All friendships require to give and take. Are you giving enough so that your horse enjoys your friendship? Before man adapted horses to suit his needs, they ran wild and free. Horse owners need to make sure the relationship with their horse is a friendship and not a type of slavery. So, the question is, do horses actually like to be ridden?
Every Horse is Different
Horse personalities are as varied as human personalities. There are general categories of personalities, but it all boils down to individuals. One horse will whinny and come running when they meet you at the gate. Another may meet you one day and run the other way another day. Yet another horse may greet you, as long as you don’t have a halter or lead rope in your hand. So, how do we know if a horse likes to be ridden?
Build a Relationship on Respect and Trust
It is best to have your horse’s respect for a solid friendship. Building a relationship starts on the ground. In our article about the 15 Important Ground Rules for Horse Safety we discuss the importance of the horse wanting to work because it wants to, and not because it has to work.
A horse that enjoys its job will perform at a higher level, be safer, and frankly, more enjoyable to be around. Stacey Westfall’s famous bridleless, bareback freestyle reining championship ride on YouTube is one example of a horse that loves its job. The key to developing this is to have a relationship with your horse based on trust and teamwork. A barrel horse fighting to NOT go into the arena can be an example of a horse that does not like its job. Often this is caused by the overuse of spurs.
Be the Team Leader
It is essential for you to be the team leader in the equine/human friendship. Horses are herd animals and hardwired to respect a hierarchy system. You want to have a loving relationship with your horse, but you need to be in control for proper horse safety. Your horse needs to understand that when you tell it to do something, it needs to do it. In an argument between a 1000 to 1200-pound horse and a 175-pound person, the person will lose. It is essential to be a team leader while remembering there is a line between leading and abuse.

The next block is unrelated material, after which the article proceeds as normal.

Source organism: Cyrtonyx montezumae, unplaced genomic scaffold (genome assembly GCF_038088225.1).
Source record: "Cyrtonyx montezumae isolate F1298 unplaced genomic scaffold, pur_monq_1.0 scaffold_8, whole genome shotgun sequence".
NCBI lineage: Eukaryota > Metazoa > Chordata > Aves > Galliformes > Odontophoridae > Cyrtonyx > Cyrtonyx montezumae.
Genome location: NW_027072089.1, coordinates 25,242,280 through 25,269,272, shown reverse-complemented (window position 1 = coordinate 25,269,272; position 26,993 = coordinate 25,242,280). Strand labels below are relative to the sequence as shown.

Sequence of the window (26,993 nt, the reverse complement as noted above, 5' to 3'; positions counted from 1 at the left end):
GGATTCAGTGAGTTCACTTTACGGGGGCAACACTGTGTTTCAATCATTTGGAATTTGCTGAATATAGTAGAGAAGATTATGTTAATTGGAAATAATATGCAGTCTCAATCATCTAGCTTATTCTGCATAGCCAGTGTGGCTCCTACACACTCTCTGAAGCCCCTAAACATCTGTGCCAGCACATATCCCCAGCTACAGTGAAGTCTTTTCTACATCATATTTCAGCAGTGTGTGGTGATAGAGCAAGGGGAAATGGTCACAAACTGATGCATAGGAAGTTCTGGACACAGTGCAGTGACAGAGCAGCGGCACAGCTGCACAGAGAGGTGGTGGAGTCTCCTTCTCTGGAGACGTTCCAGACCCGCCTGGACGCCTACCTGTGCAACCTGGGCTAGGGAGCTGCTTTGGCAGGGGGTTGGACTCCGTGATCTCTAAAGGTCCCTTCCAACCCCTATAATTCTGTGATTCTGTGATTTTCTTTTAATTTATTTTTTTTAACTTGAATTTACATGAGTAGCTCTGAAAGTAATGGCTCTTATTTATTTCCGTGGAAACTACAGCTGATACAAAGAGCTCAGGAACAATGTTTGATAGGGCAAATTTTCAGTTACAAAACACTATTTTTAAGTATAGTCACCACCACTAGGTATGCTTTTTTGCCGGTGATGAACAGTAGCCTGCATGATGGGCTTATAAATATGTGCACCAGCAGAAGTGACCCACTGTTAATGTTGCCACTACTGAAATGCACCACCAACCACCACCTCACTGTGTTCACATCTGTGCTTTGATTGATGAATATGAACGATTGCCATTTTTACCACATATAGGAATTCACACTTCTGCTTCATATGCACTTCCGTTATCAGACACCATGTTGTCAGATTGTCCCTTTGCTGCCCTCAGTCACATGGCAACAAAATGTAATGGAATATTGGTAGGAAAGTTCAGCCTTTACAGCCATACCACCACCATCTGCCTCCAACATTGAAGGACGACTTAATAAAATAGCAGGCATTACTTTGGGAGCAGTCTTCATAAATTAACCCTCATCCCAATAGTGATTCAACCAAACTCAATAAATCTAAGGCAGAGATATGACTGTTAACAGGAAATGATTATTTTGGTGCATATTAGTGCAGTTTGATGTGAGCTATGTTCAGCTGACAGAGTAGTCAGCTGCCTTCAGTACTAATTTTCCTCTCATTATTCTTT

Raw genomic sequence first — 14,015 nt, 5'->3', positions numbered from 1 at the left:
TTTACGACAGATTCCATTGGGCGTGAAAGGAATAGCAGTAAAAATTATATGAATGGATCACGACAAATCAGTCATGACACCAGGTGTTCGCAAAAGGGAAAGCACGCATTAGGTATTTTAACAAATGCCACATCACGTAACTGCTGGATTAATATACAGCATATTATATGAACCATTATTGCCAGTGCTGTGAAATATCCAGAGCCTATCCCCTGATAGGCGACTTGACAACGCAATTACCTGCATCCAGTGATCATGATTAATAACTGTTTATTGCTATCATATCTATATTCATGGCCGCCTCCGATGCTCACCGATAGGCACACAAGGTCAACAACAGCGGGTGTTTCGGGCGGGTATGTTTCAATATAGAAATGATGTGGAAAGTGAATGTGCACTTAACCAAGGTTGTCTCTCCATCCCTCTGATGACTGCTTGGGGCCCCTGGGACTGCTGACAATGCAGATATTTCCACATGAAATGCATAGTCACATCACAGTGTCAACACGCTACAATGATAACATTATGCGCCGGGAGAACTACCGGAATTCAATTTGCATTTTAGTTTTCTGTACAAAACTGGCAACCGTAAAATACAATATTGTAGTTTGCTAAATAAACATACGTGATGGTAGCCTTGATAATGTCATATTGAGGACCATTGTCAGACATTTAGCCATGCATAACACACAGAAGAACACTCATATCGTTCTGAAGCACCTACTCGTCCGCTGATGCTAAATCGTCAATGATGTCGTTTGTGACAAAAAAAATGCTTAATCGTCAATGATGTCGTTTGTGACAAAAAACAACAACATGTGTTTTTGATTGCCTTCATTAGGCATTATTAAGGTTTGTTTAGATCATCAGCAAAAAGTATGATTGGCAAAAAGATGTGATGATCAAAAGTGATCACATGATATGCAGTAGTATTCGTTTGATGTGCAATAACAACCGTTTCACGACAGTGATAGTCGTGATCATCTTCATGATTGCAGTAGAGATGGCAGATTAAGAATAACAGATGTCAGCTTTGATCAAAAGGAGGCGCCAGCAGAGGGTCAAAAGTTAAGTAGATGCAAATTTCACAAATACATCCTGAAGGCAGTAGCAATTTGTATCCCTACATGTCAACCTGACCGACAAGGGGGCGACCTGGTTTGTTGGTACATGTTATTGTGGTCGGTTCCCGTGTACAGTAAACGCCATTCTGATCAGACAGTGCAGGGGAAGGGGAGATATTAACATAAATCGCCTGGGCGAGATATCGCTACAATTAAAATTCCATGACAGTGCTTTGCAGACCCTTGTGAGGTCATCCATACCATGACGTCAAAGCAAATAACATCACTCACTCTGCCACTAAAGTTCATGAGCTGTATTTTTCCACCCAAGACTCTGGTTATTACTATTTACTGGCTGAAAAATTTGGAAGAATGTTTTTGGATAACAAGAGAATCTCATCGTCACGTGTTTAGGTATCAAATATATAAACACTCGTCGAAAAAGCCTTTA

Horse Had a Bad Experience
Horses have long memories, especially of bad experiences. A horse that has been hurt or abused will not like to be ridden. They might do the work, but they are not enjoying it. It will take a lot of time and patience to earn the trust of an abused horse. Once you gain the confidence of the horse, it can become a devoted friend. Depending on the type of abuse or injury the horse experienced, the horse may or may not like to be ridden.
Horse Acts Up When Ridden
A horse that acts up when you first get on is often called cold back. You can read more about Causes of Cold Back In Horses and Way to Help here. The three most common reason for horses to act up when ridden are: the horse is green broke and needs more wet blankets, pain, or personality. If your ordinarily well-behaved horse starts acting up when ridden, start looking for signs of distress. Fear of the unknown can cause a horse to act up. Establishing a trusting leadership role will come in handy when you and your horse face something scary.
Signs Your Horse Likes to be Ridden
Above, we discussed how to develop a good relationship with your horse, encouraging your horse to want to be ridden. Then we mentioned the reasons horses might not want to be ridden. The following are a few signs your horse likes to be ridden.
- Relaxed facial expression
- Ears are perked up and not pinned back
- Licking the lips
- Relaxed even gait (definitely no bucking)
- Responsive to your commands
- Willing to do things that are against their nature
- Stands quietly to be saddled and bridled
Every horse is different. It is easy to develop a relationship with some and not so easy with others. Once a relationship built on trust and respect is established, most horses will actually like to be ridden. However, past experiences, pain, and fear can keep a horse from enjoying being ridden.